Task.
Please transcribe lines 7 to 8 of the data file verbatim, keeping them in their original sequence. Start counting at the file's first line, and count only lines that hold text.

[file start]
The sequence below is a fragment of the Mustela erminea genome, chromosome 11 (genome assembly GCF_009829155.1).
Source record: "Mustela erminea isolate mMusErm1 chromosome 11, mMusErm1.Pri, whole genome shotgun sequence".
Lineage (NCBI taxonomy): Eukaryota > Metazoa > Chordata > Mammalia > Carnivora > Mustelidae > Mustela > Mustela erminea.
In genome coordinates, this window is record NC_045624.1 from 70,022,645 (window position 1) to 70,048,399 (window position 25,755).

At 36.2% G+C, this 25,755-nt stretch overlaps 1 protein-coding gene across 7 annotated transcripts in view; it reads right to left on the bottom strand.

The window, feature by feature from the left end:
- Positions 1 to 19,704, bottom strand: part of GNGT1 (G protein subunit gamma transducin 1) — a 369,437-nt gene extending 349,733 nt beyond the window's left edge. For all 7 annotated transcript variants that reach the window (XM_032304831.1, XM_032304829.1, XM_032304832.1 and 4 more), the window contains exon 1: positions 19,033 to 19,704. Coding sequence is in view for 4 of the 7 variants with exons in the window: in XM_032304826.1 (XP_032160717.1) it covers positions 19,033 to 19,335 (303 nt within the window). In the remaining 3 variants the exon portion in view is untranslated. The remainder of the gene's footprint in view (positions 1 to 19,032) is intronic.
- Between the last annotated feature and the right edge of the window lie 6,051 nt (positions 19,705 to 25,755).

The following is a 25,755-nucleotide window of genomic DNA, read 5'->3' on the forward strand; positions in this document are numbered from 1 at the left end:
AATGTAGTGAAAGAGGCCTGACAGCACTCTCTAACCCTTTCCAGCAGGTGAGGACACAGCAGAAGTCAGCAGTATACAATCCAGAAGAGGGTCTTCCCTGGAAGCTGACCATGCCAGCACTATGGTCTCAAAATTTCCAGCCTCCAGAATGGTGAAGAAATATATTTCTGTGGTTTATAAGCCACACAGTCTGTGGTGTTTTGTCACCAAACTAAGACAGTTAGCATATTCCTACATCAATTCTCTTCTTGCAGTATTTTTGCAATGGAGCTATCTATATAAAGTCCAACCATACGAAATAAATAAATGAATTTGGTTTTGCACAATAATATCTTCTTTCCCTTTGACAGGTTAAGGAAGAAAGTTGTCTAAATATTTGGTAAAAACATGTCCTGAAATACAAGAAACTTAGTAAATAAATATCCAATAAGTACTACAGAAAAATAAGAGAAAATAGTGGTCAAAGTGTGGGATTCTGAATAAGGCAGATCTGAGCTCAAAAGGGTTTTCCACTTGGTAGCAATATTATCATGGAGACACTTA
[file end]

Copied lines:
- Positions 1 to 19,704, bottom strand: part of GNGT1 (G protein subunit gamma transducin 1) — a 369,437-nt gene extending 349,733 nt beyond the window's left edge. For all 7 annotated transcript variants that reach the window (XM_032304831.1, XM_032304829.1, XM_032304832.1 and 4 more), the window contains exon 1: positions 19,033 to 19,704. Coding sequence is in view for 4 of the 7 variants with exons in the window: in XM_032304826.1 (XP_032160717.1) it covers positions 19,033 to 19,335 (303 nt within the window). In the remaining 3 variants the exon portion in view is untranslated. The remainder of the gene's footprint in view (positions 1 to 19,032) is intronic.
- Between the last annotated feature and the right edge of the window lie 6,051 nt (positions 19,705 to 25,755).